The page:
• Rest 3-4 minutes between sets for exercises that require a greater focus on technique to perform safely: Squats, Bench Press, Deadlift, and Military Press. Rest 2-3 minutes between sets for less technically demanding exercises that work multiple muscle groups: Lat Pulldown, Romanian Deadlift, Assisted Dip, Chest Supported T-bar Rows, Dumbbell Walking Lunges, Dumbbell Incline Press, Reverse Grip Lat Pulldown, Barbell Hip Thrust. Rest 1-2 minutes between sets for less fatiguing exercise and those that work a single muscle group: Standing Calf Raise, Dumbbell Supinated Curls, Cable Flye, Crunch, Dumbbell Skull Crusher, Seated Face Pull, Dumbbell Lateral Raise, Lying Leg Curl.
  • Progression model: When you can do all the prescribed reps in all 3 sets, add 5 lbs / 2.5 kg to the bar or machine. If the load increase causes rep loss, add back the reps before adding another 5 lbs / 2.5 kg to the bar or machine. For dumbbell and cable exercises, increase the load by the smaller increment possible as any increase represents a larger percentage of the overall weight.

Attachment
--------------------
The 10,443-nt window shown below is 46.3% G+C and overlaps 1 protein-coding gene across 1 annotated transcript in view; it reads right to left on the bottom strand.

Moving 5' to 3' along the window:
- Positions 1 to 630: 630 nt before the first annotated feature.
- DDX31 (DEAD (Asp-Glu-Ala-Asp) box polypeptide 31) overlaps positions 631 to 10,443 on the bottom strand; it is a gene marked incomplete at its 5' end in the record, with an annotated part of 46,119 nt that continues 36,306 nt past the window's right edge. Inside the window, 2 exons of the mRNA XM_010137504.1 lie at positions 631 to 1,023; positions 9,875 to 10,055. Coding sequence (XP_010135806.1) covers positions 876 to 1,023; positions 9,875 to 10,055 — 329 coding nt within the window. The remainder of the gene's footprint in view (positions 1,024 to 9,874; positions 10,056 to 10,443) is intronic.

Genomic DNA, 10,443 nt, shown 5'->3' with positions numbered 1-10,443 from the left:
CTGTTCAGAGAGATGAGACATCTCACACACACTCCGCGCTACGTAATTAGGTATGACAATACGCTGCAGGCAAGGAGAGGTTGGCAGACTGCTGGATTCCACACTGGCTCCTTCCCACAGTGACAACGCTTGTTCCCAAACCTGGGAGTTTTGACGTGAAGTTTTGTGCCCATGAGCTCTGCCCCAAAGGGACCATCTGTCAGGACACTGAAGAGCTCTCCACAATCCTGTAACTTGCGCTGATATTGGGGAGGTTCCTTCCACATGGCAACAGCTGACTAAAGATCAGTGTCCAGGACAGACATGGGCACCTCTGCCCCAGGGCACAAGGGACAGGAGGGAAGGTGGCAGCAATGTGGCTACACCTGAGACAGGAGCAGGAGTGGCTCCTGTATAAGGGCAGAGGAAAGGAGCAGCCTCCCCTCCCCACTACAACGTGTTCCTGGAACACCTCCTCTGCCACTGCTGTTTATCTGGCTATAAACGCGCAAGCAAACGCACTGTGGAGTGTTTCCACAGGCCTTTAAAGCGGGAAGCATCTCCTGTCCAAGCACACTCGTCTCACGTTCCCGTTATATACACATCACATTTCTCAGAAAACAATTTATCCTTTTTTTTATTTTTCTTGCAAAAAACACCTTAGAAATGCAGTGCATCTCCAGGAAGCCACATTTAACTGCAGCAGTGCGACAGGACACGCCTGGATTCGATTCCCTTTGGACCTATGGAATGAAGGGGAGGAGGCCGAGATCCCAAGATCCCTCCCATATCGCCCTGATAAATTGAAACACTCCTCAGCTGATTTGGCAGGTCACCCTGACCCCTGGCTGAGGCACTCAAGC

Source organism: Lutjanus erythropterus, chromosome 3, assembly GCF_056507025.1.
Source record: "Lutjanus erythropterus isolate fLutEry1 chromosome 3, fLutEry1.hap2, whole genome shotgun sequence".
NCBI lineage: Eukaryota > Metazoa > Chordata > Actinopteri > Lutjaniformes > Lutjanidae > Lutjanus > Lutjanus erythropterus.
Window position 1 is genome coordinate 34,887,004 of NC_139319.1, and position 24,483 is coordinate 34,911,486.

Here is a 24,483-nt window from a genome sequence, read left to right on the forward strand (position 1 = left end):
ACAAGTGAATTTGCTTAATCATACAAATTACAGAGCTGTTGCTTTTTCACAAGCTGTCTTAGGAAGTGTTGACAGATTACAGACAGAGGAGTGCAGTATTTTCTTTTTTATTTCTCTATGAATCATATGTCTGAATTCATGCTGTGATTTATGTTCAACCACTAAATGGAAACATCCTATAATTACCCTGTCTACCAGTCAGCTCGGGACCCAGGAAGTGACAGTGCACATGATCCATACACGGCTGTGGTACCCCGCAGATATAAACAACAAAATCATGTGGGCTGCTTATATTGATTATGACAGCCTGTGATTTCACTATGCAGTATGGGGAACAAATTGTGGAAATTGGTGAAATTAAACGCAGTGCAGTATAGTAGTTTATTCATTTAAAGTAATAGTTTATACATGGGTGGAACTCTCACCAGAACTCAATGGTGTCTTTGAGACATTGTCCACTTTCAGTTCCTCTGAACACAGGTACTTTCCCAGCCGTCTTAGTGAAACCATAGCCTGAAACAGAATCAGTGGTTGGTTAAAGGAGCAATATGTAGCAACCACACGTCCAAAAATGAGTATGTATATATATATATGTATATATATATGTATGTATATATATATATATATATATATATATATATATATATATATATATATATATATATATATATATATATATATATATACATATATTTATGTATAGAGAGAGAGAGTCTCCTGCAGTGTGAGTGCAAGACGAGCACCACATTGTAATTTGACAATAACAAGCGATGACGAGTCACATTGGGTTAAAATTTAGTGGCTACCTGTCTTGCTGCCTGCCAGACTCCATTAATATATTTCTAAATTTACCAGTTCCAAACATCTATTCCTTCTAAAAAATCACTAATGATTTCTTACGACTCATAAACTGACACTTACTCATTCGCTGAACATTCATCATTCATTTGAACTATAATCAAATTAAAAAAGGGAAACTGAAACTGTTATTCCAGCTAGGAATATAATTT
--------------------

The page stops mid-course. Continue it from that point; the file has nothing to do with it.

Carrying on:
• Always track your workouts and aim to beat your previous performance by adding load or reps. That said, good technique takes priority over load/rep increases. If you’re sacrificing technique to lift more, that’s not progress.

Now, if you’re wondering which of these is “the best” or which one you should use… The answer is: it doesn’t really matter.

Each split has advantages and disadvantages and all three would produce pretty similar results if applied consistently. But that’s the key: progressing through the workouts consistently. It doesn’t matter how good your training program is on paper if you cannot or do not stick to it. Adherence is fundamental to making progress. For this reason, the split that will work best for you is the one that best fits your schedule, lifestyle, and personal preference.   

If you can only consistently make it to the gym 3 days per week, it would be a mistake to struggle to run a 4 or 5 day per week program. Missing a few workouts per month interferes with your progress and you’d be much better off using a 3 day per week program that you apply consistently. So when choosing a training split, make sure that your work schedule and other commitments allow you to run it without missing workouts on a regular basis.